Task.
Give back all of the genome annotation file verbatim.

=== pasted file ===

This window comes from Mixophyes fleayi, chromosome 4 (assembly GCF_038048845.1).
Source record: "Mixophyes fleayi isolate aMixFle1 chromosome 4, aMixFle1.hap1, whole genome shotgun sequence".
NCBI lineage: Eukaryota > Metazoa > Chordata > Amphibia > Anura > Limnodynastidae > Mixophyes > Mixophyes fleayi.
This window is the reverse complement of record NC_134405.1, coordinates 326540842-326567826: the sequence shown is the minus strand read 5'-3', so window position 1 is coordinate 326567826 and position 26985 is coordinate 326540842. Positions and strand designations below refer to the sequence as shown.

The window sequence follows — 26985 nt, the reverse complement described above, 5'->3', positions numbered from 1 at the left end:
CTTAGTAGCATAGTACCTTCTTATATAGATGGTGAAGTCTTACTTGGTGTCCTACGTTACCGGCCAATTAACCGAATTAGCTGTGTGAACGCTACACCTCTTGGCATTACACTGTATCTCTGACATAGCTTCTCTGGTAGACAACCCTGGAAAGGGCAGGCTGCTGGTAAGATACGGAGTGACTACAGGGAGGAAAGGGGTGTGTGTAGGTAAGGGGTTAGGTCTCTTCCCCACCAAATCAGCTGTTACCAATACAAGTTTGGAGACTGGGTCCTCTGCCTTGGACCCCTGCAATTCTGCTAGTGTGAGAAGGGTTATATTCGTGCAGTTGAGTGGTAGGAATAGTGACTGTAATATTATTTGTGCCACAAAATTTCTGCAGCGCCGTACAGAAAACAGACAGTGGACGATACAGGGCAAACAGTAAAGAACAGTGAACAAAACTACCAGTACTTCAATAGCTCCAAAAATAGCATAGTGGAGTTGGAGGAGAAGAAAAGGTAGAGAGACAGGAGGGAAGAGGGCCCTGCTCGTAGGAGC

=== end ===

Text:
This window comes from Mixophyes fleayi, chromosome 4 (assembly GCF_038048845.1).
Source record: "Mixophyes fleayi isolate aMixFle1 chromosome 4, aMixFle1.hap1, whole genome shotgun sequence".
NCBI lineage: Eukaryota > Metazoa > Chordata > Amphibia > Anura > Limnodynastidae > Mixophyes > Mixophyes fleayi.
This window is the reverse complement of record NC_134405.1, coordinates 326540842-326567826: the sequence shown is the minus strand read 5'-3', so window position 1 is coordinate 326567826 and position 26985 is coordinate 326540842. Positions and strand designations below refer to the sequence as shown.

The window sequence follows — 26985 nt, the reverse complement described above, 5'->3', positions numbered from 1 at the left end:
CTTAGTAGCATAGTACCTTCTTATATAGATGGTGAAGTCTTACTTGGTGTCCTACGTTACCGGCCAATTAACCGAATTAGCTGTGTGAACGCTACACCTCTTGGCATTACACTGTATCTCTGACATAGCTTCTCTGGTAGACAACCCTGGAAAGGGCAGGCTGCTGGTAAGATACGGAGTGACTACAGGGAGGAAAGGGGTGTGTGTAGGTAAGGGGTTAGGTCTCTTCCCCACCAAATCAGCTGTTACCAATACAAGTTTGGAGACTGGGTCCTCTGCCTTGGACCCCTGCAATTCTGCTAGTGTGAGAAGGGTTATATTCGTGCAGTTGAGTGGTAGGAATAGTGACTGTAATATTATTTGTGCCACAAAATTTCTGCAGCGCCGTACAGAAAACAGACAGTGGACGATACAGGGCAAACAGTAAAGAACAGTGAACAAAACTACCAGTACTTCAATAGCTCCAAAAATAGCATAGTGGAGTTGGAGGAGAAGAAAAGGTAGAGAGACAGGAGGGAAGAGGGCCCTGCTCGTAGGAGC